Why is investing like dieting.. what is a “correction”?

Tara Gillespie

90 second blitz – key points if you are in a rush:

1. Markets won’t go up in a straight line. Sometimes “corrections” happen where the market changes its mind about the value of a company based on changing economic factors

2. In May we have seen a bit of a correction with the value of the largest companies in the world (and the shares investors own in those companies) fall by 3-4% – which would mean a £100 investment at the start of the year is now worth £97

3. Put that into context though… if you had invested in the companies 5 years ago, your investment would be worth £120!!! An extra £20.. for nothing!

4. Investing is a long-term game, 5 years minimum. Don’t expect big results straight away, stick with it and you will see the benefits with time.

5. So don’t let this last couple of weeks put you off investing.. markets have bounced back from a lot worse than this to make their investors lots of ££££.

Want to know more about why investing is like dieting?

Lose 5kg in a month! All you have to do is follow this [extremely complicated, expensive, hard to follow] diet plan. Then all of a sudden [through a combination of complicated words like ketogenesis, macrobiotics and some disappointingly small meals] your weight will just drop off [but also it might not and even if it does, you are only human and will want to eat chocolate again one day!]

We all know that it is really simple to just eat a healthy, balanced diet. Simple rules like eating 5-a-day, 3-meals-2-snacks, burn-more-calories-than-you-eat and chocolate-is-not-for-breakfast… ok I made that last one up and maybe I have a chocolate problem. But that is besides the point!

Investing has the same problem.. too often investing is set out as a menu of over-promises, with a side of complexity, and followed by a healthy serving of fees! When, actually, it can be really quite simple and easy, and with time, can deliver good outcomes.

Let’s start with the over promises...

Big returns from investing in the short term is possible, but it is certainly not guaranteed. Just like dieting.. investing won’t be a steady trend in right direction. You will have days where the scales show more and less progress.

Why is that?

When you invest in stocks and shares (also known as equity) what you are buying part of a company. The value of the ‘share’ you own will change over time (go up and down).

Using the diet theme.. let’s take Unilever, the maker of the beloved Ben & Jerry’s ice cream. The value of that company will be affected by:

1. The consumer – how much demand there is for ice cream (and therefore how much it can be sold for)

2. The competition – how much better we think Ben & Jerry’s is relative to Haagen Dazs (don’t mean to open a can of worms here..)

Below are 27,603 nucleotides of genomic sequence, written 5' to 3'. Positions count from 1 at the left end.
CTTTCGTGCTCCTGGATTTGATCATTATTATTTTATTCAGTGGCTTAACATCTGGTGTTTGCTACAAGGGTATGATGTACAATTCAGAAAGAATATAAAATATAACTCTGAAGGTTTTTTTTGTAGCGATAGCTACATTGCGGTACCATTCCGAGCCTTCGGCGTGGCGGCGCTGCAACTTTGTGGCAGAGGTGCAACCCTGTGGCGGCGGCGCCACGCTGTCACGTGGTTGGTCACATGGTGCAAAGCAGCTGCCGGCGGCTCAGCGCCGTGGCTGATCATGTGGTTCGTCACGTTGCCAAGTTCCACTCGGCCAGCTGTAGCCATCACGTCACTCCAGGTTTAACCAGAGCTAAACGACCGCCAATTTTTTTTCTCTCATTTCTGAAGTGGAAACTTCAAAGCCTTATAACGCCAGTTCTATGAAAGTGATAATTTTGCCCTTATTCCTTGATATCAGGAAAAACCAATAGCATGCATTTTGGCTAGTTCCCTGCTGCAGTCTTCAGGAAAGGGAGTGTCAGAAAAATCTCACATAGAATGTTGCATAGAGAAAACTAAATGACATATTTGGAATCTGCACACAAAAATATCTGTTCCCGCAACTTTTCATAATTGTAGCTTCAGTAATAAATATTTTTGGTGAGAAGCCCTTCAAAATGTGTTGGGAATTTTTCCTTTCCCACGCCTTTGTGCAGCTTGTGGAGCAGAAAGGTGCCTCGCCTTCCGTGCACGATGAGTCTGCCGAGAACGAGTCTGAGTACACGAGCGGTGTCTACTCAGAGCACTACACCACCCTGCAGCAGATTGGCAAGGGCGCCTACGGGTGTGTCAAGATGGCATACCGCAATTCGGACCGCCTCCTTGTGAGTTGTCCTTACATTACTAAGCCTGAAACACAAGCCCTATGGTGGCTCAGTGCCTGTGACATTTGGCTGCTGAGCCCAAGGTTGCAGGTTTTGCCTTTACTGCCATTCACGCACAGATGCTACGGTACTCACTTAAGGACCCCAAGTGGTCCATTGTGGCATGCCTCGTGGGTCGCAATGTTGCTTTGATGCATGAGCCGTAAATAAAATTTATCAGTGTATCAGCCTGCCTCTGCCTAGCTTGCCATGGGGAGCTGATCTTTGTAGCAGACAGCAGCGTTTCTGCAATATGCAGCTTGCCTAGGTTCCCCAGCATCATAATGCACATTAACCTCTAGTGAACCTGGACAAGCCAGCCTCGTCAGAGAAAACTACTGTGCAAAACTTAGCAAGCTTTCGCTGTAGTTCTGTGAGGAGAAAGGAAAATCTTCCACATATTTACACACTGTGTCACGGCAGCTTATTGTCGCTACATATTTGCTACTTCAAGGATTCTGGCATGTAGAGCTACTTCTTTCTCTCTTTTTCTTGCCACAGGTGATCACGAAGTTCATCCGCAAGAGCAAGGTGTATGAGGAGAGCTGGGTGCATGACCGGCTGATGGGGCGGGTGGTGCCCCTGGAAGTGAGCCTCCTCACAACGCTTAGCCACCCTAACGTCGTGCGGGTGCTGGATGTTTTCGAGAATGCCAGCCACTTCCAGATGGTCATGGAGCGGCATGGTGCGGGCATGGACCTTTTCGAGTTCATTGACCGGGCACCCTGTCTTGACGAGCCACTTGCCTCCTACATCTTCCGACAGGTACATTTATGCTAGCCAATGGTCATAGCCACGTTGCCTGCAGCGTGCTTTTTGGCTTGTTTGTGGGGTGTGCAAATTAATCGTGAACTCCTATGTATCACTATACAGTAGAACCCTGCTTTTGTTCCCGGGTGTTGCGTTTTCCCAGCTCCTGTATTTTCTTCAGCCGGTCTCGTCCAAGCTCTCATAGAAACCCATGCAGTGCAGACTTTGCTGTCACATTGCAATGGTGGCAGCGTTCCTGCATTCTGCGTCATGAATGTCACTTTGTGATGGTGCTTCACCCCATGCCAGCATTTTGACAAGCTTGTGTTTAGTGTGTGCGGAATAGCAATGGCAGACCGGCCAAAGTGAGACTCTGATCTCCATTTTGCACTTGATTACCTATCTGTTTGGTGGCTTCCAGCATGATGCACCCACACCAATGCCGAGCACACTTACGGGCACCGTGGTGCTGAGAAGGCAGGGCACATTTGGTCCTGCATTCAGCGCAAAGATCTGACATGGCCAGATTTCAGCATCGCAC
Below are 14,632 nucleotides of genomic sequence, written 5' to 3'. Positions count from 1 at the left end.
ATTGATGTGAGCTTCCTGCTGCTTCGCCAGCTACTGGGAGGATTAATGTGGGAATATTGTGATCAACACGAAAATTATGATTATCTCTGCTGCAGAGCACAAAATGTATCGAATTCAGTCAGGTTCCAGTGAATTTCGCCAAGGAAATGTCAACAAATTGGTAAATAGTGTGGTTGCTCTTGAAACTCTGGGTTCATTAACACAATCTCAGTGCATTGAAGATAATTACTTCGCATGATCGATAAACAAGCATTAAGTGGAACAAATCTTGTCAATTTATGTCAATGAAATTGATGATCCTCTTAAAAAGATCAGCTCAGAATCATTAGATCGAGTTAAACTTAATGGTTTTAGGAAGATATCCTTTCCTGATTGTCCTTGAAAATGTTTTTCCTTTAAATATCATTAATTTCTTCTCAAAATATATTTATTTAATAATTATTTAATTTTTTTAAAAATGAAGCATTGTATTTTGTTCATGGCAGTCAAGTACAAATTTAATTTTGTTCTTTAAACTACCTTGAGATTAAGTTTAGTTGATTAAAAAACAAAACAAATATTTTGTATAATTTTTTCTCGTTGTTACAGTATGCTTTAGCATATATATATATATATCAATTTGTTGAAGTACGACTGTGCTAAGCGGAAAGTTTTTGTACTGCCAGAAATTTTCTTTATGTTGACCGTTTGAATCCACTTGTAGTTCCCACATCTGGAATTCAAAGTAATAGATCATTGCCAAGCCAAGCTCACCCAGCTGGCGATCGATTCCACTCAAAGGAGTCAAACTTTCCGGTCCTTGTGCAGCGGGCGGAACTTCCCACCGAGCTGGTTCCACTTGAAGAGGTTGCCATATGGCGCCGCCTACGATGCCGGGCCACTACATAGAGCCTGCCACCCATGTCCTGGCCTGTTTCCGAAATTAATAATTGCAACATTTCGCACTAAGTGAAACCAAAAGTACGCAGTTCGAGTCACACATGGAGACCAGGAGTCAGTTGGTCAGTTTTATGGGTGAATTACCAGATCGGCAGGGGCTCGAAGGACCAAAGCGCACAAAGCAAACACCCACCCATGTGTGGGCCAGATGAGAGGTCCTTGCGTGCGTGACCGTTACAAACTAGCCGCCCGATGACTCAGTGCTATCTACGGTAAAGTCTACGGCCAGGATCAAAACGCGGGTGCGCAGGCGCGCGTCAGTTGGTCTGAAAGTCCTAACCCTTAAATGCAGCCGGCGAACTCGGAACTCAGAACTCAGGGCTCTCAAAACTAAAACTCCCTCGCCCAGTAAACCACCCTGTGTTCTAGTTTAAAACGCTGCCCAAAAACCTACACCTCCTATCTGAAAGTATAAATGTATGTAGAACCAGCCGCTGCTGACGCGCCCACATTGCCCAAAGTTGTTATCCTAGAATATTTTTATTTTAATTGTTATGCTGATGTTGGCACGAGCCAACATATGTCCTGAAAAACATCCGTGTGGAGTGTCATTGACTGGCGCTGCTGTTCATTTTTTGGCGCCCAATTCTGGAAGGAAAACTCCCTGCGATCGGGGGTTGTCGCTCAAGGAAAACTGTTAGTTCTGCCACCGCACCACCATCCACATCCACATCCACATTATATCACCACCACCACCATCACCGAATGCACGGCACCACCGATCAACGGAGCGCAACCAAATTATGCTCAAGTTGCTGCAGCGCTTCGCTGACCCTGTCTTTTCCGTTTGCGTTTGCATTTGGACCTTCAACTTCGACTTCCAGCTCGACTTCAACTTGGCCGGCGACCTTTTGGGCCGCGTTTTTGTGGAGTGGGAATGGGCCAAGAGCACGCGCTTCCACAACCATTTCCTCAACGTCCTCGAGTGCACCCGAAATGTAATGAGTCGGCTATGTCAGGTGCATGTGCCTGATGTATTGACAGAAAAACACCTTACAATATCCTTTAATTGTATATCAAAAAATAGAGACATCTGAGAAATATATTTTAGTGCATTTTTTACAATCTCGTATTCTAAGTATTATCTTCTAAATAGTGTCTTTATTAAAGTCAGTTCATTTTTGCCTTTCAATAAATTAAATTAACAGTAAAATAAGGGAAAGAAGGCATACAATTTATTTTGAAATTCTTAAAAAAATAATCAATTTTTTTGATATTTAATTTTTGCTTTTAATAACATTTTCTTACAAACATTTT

3. The economy – how much it costs to produce ice cream, hire the staff, transport the produce, and lots of other moving parts that makes the world economy tick

4. The future – how these things might all evolve in future (the guessing game)

The way these things interact will impact how much the company is worth, and therefore how much your shares in that company are worth.

Unfortunately.. that means, the investing journey isn’t always a straight line. When they go down, these can be called “corrections”.


A correction is what we are seeing happening this month.

This is really focused on that 4th bucket.. “the guessing game”.

There are people who are tasked with estimating the future of ice cream demand, sale price and Ben & Jerry’s success in the market. This will determine how much a company is worth.

With all the ins and outs of Brexit, political uncertainty in the UK, Trump arguing with China and so on, this is a difficult thing to do. Occasionally these people change their minds and have to adjust the value of the company.

When these corrections happen as a result of changes in factors that affect almost all countries (in this case inflation, tax and interest rates) then we see markets as a whole (rather than just a single company) fall in value.

What does this mean in real money?

If you invested £100 in the market at the start of this month, it would now be worth £97 (sad face).

But let me put that into perspective. If you had invested £100 in these same companies at the start of this year, your investment would have gone up £111.

And if you invested 5 years ago.. your investment would have gone up £120.

Back to the diet analogy.. you may have seen the weight creep up a bit but that’s the worst time to stop. You have to give it time to get results.

Time is really the big factor.. if you give it enough time, investing will give you results! Markets have recovered from worse than this.